Thank you for this. People often ask me how I recall exactly what everyone said when writing the dialogue in my memoir, Confessions of an Imperfect Caregiver. I tell them I don’t. I wrote using the things he said most often and in the manner he spoke. I did the same for all the people portrayed un the book, myself included. It’s as accurate as I could make it.
    When I read it I’m takan right back to the time and place I am writing about and feel a lot of the same emotion. Reviews mention the honesty so I hope that means I got close enough to the real thing to portray the emotions caregivers feel every day.

    • Lee Martin on September 15, 2014 at 10:01 pm

      Yes, Bobbi! That’s it exactly. Thanks so much for reading my blog and for taking the time to leave a comment.

  5. Lyn Fenwick on September 15, 2014 at 12:59 pm

    I remember reading (or perhaps seeing it in one of the movies about Truman Capote and Harper Lee) their conflicting views about recalling exacting what someone Capote (they) had interviewed said. As I recall, Capote allowed himself a great deal of room for “shaping,” while Lee felt more of a duty to adhere to what the person had actually said, if not the exact words then certainly the intent of the person. This is a challenge all writers face, as I did in my book “Private Choices, Public Consequences” after interviewing people sharing such personal stories. I felt very responsible for adhering to their meaning, and using their words quite closely, although not everything they said. I tape recorded the interviews. Capote didn’t, and writers of memoirs would not have been likely to record or have made notes soon after the events. I enjoyed your essay and the exploration of a writer’s responsibility.

    • Lee Martin on September 15, 2014 at 10:00 pm

      Thanks so much, Lyn. Yes, there’s always that spectrum between adherence to facts and “shaping.” Writers should know where they fall on that spectrum and why. And I might be at a different place on the spectrum with a different piece of writing. Thanks for reading my blog and for taking the time to leave a comment.

  6.  Mary Collins on September 15, 2014 at 7:24 pm

    Yes, yes. The “ring of truth” and “the feel of reality.” Perfect. It’s so refreshing to have teachers and exemplars fearlessly standing up for the emotional truth above enslavement to “the facts” (as if there were such things) in memoir-writing. Thank you so much for sharing such useful thoughts, Lee.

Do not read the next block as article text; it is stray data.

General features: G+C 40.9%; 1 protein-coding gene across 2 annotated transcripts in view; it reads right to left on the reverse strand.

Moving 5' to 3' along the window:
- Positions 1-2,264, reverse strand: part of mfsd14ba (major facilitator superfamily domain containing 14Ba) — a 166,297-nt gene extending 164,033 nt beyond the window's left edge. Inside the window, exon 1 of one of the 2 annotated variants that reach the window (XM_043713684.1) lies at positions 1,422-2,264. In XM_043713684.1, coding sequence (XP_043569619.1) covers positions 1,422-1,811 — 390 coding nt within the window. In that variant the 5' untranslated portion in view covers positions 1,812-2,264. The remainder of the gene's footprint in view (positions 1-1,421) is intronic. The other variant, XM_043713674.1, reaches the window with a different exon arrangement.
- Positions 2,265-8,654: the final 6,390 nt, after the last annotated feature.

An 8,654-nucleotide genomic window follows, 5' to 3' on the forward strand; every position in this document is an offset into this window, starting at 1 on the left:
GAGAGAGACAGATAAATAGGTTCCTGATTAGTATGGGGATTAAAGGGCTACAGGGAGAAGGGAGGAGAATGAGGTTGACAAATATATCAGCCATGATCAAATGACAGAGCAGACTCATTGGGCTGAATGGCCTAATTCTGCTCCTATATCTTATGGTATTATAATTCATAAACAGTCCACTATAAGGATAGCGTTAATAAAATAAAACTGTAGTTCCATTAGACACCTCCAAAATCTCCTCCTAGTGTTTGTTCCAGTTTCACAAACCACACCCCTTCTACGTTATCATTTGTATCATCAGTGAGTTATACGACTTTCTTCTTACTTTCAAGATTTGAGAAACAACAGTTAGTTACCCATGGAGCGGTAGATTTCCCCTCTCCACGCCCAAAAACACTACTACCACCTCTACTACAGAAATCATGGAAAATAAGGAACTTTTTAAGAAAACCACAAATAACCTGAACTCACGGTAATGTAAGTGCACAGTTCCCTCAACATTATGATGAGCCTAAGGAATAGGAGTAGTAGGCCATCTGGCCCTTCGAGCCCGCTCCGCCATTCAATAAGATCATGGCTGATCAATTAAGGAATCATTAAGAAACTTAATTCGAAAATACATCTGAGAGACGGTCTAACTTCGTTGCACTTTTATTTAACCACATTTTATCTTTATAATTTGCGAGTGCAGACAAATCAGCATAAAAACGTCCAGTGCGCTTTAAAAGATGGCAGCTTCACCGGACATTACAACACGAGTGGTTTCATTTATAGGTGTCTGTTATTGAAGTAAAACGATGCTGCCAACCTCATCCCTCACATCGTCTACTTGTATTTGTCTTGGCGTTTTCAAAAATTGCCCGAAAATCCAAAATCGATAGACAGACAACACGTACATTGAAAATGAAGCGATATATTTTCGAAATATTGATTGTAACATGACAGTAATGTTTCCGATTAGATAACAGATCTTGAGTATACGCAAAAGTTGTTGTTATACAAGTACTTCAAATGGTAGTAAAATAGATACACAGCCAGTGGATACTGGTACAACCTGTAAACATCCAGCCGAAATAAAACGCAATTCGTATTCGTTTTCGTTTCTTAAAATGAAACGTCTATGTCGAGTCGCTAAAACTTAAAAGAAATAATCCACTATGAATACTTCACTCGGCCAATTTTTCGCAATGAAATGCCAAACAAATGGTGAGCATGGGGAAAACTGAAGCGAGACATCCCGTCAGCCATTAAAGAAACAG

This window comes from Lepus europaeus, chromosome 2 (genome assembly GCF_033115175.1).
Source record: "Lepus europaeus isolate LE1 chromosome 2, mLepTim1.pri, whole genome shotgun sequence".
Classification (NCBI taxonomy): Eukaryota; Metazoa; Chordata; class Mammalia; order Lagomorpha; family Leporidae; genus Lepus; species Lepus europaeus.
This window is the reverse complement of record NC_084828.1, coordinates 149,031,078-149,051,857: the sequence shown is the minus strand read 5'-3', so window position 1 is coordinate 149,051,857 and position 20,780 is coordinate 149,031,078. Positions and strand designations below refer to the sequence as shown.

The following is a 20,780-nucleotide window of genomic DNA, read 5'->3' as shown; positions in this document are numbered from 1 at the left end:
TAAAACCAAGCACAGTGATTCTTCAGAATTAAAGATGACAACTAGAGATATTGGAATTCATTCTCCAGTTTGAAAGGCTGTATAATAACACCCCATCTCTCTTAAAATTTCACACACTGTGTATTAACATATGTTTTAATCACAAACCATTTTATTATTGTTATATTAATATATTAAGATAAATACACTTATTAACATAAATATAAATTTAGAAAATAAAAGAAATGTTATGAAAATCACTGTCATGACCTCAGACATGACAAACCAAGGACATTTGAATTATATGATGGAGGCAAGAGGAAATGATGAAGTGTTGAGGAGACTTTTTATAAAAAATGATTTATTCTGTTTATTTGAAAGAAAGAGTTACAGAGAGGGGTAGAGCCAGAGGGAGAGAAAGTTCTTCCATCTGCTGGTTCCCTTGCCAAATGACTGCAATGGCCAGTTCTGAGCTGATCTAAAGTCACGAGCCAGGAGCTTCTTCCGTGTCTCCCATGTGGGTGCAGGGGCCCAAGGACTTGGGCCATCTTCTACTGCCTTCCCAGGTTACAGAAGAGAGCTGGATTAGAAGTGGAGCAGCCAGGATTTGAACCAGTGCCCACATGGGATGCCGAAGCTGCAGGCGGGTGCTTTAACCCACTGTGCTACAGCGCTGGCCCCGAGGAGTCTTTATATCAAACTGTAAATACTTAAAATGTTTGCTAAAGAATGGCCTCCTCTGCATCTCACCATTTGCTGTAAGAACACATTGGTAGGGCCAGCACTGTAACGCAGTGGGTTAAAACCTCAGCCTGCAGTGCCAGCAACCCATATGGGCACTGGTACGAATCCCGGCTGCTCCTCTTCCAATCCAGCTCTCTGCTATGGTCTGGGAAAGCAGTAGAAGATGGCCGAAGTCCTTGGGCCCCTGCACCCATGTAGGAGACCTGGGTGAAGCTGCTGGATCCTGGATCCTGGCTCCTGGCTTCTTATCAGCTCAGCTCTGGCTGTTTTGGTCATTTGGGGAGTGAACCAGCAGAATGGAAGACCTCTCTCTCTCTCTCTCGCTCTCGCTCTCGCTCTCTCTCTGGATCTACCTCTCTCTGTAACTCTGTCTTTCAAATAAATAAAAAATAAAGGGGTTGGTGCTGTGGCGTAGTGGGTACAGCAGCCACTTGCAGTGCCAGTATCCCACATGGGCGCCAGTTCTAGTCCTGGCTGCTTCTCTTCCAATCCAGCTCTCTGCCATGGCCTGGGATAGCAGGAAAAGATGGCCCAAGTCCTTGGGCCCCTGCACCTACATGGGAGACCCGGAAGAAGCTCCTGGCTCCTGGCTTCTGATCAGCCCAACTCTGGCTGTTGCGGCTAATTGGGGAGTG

7. Lee Martin on September 15, 2014 at 9:57 pm

    Thanks, Mary. I’m looking forward to reading the piece that you sent.

  8. Sandra Gail Lambert on September 16, 2014 at 7:41 am

    Whew. I haven’t been doing it all completely wrong. Thank you, Lee.

    • Lee Martin on September 16, 2014 at 11:31 am

      Keep doing it all right, Sandra! Thanks for reading my blog and for taking the time to leave a comment.

  9. Joanne Glenn on September 16, 2014 at 9:53 am

    Thanks for this wonderful guidance. I’d like to share it with my students…you’ve answered with great wisdom all the questions they ask!

    • Lee Martin on September 16, 2014 at 11:31 am

      Thanks, Joanne. Please do share this with your students. Thanks for reading my blog and for taking the time to leave a comment.

  10. Amy on September 17, 2014 at 11:56 am

    I have struggled SO MUCH with dialogue in my memoir, and this answers a LOT for me. Eternally grateful I am.

    • Lee Martin on September 17, 2014 at 11:59 am

      I’m glad it was helpful to you, Amy. I wish you all the best with your writing. Thanks so much for reading my blog and for taking the time to leave a comment.

  11. Melissa Cronin on September 18, 2014 at 10:08 am

    Thanks, Lee! Your thoughts here make me feel better about how I’ve constructed dialogue in my memoir. I’ll pass your list along.

    • Lee Martin on September 19, 2014 at 11:35 am

      You’re welcome, Melissa! Please feel free to share the list with whomever you think might benefit from it. Take Care–Lee

  12. Elizabeth Racicot on September 18, 2014 at 10:31 am

    Thank you for reminding me of the things I know.

    • Lee Martin on September 19, 2014 at 11:28 am

      Thanks for reading my blog, Elizabeth, and for taking the time to leave a comment.

  13. Bob Moore on September 18, 2014 at 2:56 pm

    Another valuable lesson. You make it sound so easy…. hope to see you next year in VT, Lee.
    Bob M.

  14. Robert Sykes on October 3, 2014 at 5:44 pm

    Lee…wish I could reveal the “dialogue” at my prison experience…it is about basic needs often times denied…the very heart of compassion…writing has become healing and activism with respect to change…thanks…Blessing and Gratitude…

  15. Lee Martin on October 5, 2014 at 10:50 pm

    Robert, you’re doing important work. Keep it up.